Who Blesses Whom?

YNYANG3Animals bless us by their presence in our lives. They are compassionate teachers, if sometimes full of mischief. Every being is traveling a path of unfoldment, and we get to witness animals’ unfolding as they help us with ours.

They remind us to honor the being, not the body or appearance. And they remind us to play and laugh—who hasn’t laughed when a dog does that play-bow invitation and looks up at you with a gleam in its eyes, or when a kitten tumbles over a ball of yarn?

My cat Paddy Paws taught me about compassion. Curling in my lap or nearby, purring her healing purr, she always knew when I was sad or upset and put aside her own pursuits to comfort me. As she grew old and frail, she invariably got me out of my gloom through concern for her.

A dog showed me absence of judgment and how to honor the being. Sina was very much a wild child a when we first adopted her. One afternoon I was trying to train her to walk nicely on a leash. We drew closer to a neighbor boy with multiple disabilities, and his caretaker. Not knowing what Sina dog would do around the wheel chair, I crossed to the other side of the street. The dog had other ideas. She dragged me back across the street to the boy’s side. When he saw her, he couldn’t speak but his hands flapped wildly. Sina laid her chin on his knee and looked up at him with her brown and blue eyes. He looked at her. His hand-flapping slowed, then stopped, and a huge grin spread across his face. When whatever it was had passed between them, Sina turned and resumed our walk. She had reached him in a nonverbal way, one being to another.

Another cat—the Tyson of my book—reminded me about integrity. Integrity is doing what you have committed to do, and doing it with your full self. When I was trying to exit my previous employment, one obstacle after another delayed my departure. I came home after a particularly trying day, plopped down on the floor in the dark living room and wailed, “I can’t do this anymore!” Tyson the cat looked at me, turned his back, and with a flip of his tail said: Of course you can. Pull yourself together. And so I did. I stayed on for another year and a half, finishing projects and preparing the agency for transition.

It was Tyson who first slipped through a crack in my defenses and planted an awareness of communicating with other species. A turkey vulture and a hawk showed me that each being has things that come easily, and others that take more work. A snapping turtle was the first animal in the wild who showed me she could understand when I communicated with her. She also reminded me that a turtle must stick its neck out to move forward.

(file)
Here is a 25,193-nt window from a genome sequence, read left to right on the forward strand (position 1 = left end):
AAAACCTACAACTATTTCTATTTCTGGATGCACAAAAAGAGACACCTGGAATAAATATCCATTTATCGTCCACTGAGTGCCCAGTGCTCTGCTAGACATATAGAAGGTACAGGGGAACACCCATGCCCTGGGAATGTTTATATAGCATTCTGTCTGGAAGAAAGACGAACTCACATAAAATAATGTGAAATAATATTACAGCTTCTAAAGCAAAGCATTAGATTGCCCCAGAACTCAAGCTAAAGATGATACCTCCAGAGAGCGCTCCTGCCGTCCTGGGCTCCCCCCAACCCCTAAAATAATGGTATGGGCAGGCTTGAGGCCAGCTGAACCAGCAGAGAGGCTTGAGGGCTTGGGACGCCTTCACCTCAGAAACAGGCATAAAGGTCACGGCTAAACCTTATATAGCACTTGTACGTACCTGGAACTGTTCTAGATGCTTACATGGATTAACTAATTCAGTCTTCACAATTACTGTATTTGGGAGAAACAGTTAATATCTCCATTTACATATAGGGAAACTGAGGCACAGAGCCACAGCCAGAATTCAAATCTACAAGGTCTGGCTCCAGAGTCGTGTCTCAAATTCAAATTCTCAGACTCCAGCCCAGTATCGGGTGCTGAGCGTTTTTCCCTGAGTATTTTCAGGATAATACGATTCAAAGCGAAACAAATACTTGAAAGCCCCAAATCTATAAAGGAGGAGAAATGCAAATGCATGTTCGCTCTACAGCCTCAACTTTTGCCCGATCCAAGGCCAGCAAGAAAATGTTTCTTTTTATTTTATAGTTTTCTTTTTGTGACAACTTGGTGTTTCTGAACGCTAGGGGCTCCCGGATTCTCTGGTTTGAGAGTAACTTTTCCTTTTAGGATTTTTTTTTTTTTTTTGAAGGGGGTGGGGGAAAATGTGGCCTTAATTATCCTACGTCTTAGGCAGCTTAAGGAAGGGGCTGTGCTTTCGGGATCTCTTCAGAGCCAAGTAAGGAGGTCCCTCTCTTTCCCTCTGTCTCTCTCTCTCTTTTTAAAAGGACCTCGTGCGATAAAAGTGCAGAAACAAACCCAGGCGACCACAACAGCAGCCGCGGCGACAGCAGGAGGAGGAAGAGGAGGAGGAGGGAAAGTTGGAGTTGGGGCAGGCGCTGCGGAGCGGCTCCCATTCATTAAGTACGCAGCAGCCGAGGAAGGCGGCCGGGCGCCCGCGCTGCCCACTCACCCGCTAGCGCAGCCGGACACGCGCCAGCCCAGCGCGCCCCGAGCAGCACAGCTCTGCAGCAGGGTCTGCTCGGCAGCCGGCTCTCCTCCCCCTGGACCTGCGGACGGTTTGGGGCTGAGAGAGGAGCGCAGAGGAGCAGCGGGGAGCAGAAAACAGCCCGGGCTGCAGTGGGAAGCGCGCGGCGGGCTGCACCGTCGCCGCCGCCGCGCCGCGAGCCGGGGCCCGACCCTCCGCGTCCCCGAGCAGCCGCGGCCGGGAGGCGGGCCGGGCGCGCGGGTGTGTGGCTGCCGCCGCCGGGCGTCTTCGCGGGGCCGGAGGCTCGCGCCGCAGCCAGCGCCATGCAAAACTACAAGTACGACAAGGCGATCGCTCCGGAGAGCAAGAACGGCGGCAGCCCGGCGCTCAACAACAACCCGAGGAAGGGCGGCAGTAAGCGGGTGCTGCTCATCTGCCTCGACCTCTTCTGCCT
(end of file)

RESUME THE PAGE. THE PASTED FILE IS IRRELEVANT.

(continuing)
Another dog, a remarkable Akita we named Buki, adopted us and showed me what it was like to be completely grounded, present, and comfortable in your own skin. She brought my attention to the cycles of nature, and how those flow through the cycles of a human life like the energies flow around the Medicine Wheel—from sprouting to growth to harvesting to resting and then starting all over again. And even she had teachers. She once told me: When the red-tail hawk calls, I go.

It was the animals, as well as my human teachers, who taught me to have confidence in my own intuition, my own internal compass. A lot of that story—which is an ongoing journey—is told in my book, Hand in Paw, a Journey of Trust and Discovery.

The core of the message, though, is that we are but one element in a web that encompasses all life. Every piece of that web has essence, and ebbs and flows in cycles. The cycles work together when we let them, and try their best when we interfere. Trees breathe, taking in carbon dioxide and exhaling oxygen. We breathe in oxygen thanks to trees. An untended rose bush blooms because that’s what rose bushes do. Each part of nature has its own purpose, its own cycles, and follows those cycles whether or not people are watching.

Pause and observe what’s going on around you in nature and with the animals, and you’ll gain a sense of time and place. Where are you in your own cycles? What teachers are around who can demonstrate for you how to move from one cycle to the next? The animals in your life are there for a reason, as well as for their own growth. What is it you are to do together, and how can you help your companion animals grow into their full potential? These are thoughts for further contemplation.

Who blesses whom? We do it together. We acknowledge the animals’ gifts and recognize them as beings who also are on a journey. They bless us by their presence in our lives. For this I am grateful.

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"Animals are such agreeable friends - they ask no questions, they pass no criticisms." - George Eliot
"The greatness of a nation and its moral progress can be judged by the way its animals are treated." - Gandhi
"There is little that separates humans from other sentient beings – we all feel pain, we all feel joy, we all deeply crave to be alive and live freely, and we all share this planet together." - attributed to Gandhi
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